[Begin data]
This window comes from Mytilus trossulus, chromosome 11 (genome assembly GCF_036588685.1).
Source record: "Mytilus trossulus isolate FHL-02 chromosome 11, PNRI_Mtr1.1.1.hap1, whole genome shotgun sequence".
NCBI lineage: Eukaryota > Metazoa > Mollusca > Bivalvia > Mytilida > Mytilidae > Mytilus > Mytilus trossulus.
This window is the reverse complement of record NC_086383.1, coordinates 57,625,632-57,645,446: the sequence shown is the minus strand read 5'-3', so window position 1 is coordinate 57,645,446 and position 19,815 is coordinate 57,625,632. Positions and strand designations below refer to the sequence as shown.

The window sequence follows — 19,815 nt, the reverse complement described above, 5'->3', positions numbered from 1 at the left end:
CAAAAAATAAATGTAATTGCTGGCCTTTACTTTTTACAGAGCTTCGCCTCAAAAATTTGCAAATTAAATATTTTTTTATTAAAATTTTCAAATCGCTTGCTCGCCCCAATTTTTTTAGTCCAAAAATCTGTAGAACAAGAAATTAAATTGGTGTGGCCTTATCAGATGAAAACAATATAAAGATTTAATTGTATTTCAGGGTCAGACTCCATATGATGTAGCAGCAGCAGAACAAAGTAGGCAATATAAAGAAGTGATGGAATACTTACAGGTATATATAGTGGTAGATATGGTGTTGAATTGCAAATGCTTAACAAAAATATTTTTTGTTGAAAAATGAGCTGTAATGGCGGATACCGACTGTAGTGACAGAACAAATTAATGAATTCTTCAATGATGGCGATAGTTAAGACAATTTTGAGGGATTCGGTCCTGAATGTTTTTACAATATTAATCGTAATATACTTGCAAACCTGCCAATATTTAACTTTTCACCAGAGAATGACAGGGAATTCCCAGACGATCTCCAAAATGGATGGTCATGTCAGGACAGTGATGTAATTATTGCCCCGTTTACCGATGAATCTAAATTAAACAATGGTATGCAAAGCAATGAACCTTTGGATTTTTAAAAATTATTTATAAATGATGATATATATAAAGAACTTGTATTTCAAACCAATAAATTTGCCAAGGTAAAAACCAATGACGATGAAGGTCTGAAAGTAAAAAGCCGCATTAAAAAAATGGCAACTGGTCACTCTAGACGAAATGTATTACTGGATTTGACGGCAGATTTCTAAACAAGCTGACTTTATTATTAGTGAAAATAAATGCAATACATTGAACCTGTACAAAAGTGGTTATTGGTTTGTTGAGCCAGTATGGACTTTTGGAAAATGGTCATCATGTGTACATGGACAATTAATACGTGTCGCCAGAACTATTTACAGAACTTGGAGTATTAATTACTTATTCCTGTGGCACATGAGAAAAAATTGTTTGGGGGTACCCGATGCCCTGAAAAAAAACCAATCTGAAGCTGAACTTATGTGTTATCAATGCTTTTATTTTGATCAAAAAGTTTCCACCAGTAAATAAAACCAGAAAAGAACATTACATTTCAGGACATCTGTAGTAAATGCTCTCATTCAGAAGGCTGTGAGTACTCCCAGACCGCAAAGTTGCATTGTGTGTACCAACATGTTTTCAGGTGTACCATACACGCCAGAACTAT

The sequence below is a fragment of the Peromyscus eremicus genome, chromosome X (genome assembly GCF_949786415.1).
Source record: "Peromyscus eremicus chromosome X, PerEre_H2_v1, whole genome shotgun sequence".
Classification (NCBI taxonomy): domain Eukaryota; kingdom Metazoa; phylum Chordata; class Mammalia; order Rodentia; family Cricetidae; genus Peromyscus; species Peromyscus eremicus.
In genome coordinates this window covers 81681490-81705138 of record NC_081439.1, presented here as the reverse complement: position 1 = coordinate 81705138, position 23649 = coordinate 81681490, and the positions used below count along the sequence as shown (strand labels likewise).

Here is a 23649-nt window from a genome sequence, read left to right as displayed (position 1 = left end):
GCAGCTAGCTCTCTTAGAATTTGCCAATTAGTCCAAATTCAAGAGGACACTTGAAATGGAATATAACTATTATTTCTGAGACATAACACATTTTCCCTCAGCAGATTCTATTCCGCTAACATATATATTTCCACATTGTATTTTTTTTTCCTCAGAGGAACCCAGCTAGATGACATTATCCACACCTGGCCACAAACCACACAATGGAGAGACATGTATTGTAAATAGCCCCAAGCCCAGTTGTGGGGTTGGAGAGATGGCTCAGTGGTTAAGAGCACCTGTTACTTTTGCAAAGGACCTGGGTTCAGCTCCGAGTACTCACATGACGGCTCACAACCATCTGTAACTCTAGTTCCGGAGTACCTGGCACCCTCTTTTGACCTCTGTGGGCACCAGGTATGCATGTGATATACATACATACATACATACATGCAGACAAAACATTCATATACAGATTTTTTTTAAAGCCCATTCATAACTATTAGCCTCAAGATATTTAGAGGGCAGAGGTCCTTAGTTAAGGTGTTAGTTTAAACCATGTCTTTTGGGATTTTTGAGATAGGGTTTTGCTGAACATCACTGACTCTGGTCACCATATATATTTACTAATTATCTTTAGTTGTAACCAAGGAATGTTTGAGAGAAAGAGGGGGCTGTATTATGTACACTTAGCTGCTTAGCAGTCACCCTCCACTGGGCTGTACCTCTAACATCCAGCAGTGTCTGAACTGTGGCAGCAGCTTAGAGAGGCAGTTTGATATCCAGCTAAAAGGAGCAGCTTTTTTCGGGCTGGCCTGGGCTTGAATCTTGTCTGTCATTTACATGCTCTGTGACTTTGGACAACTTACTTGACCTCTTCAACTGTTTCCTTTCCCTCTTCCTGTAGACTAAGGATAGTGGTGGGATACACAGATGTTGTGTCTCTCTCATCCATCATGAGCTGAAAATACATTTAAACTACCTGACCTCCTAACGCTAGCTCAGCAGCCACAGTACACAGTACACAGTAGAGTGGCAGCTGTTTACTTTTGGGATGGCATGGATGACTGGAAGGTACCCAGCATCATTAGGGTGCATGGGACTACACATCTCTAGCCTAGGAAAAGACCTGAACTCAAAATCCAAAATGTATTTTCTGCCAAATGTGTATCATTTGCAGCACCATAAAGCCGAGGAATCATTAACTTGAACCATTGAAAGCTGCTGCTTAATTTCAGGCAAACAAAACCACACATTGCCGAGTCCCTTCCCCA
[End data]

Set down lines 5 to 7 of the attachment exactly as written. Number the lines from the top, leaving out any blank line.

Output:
The window sequence follows — 19,815 nt, the reverse complement described above, 5'->3', positions numbered from 1 at the left end:
CAAAAAATAAATGTAATTGCTGGCCTTTACTTTTTACAGAGCTTCGCCTCAAAAATTTGCAAATTAAATATTTTTTTATTAAAATTTTCAAATCGCTTGCTCGCCCCAATTTTTTTAGTCCAAAAATCTGTAGAACAAGAAATTAAATTGGTGTGGCCTTATCAGATGAAAACAATATAAAGATTTAATTGTATTTCAGGGTCAGACTCCATATGATGTAGCAGCAGCAGAACAAAGTAGGCAATATAAAGAAGTGATGGAATACTTACAGGTATATATAGTGGTAGATATGGTGTTGAATTGCAAATGCTTAACAAAAATATTTTTTGTTGAAAAATGAGCTGTAATGGCGGATACCGACTGTAGTGACAGAACAAATTAATGAATTCTTCAATGATGGCGATAGTTAAGACAATTTTGAGGGATTCGGTCCTGAATGTTTTTACAATATTAATCGTAATATACTTGCAAACCTGCCAATATTTAACTTTTCACCAGAGAATGACAGGGAATTCCCAGACGATCTCCAAAATGGATGGTCATGTCAGGACAGTGATGTAATTATTGCCCCGTTTACCGATGAATCTAAATTAAACAATGGTATGCAAAGCAATGAACCTTTGGATTTTTAAAAATTATTTATAAATGATGATATATATAAAGAACTTGTATTTCAAACCAATAAATTTGCCAAGGTAAAAACCAATGACGATGAAGGTCTGAAAGTAAAAAGCCGCATTAAAAAAATGGCAACTGGTCACTCTAGACGAAATGTATTACTGGATTTGACGGCAGATTTCTAAACAAGCTGACTTTATTATTAGTGAAAATAAATGCAATACATTGAACCTGTACAAAAGTGGTTATTGGTTTGTTGAGCCAGTATGGACTTTTGGAAAATGGTCATCATGTGTACATGGACAATTAATACGTGTCGCCAGAACTATTTACAGAACTTGGAGTATTAATTACTTATTCCTGTGGCACATGAGAAAAAATTGTTTGGGGGTACCCGATGCCCTGAAAAAAAACCAATCTGAAGCTGAACTTATGTGTTATCAATGCTTTTATTTTGATCAAAAAGTTTCCACCAGTAAATAAAACCAGAAAAGAACATTACATTTCAGGACATCTGTAGTAAATGCTCTCATTCAGAAGGCTGTGAGTACTCCCAGACCGCAAAGTTGCATTGTGTGTACCAACATGTTTTCAGGTGTACCATACACGCCAGAACTAT

The sequence below is a fragment of the Peromyscus eremicus genome, chromosome X (genome assembly GCF_949786415.1).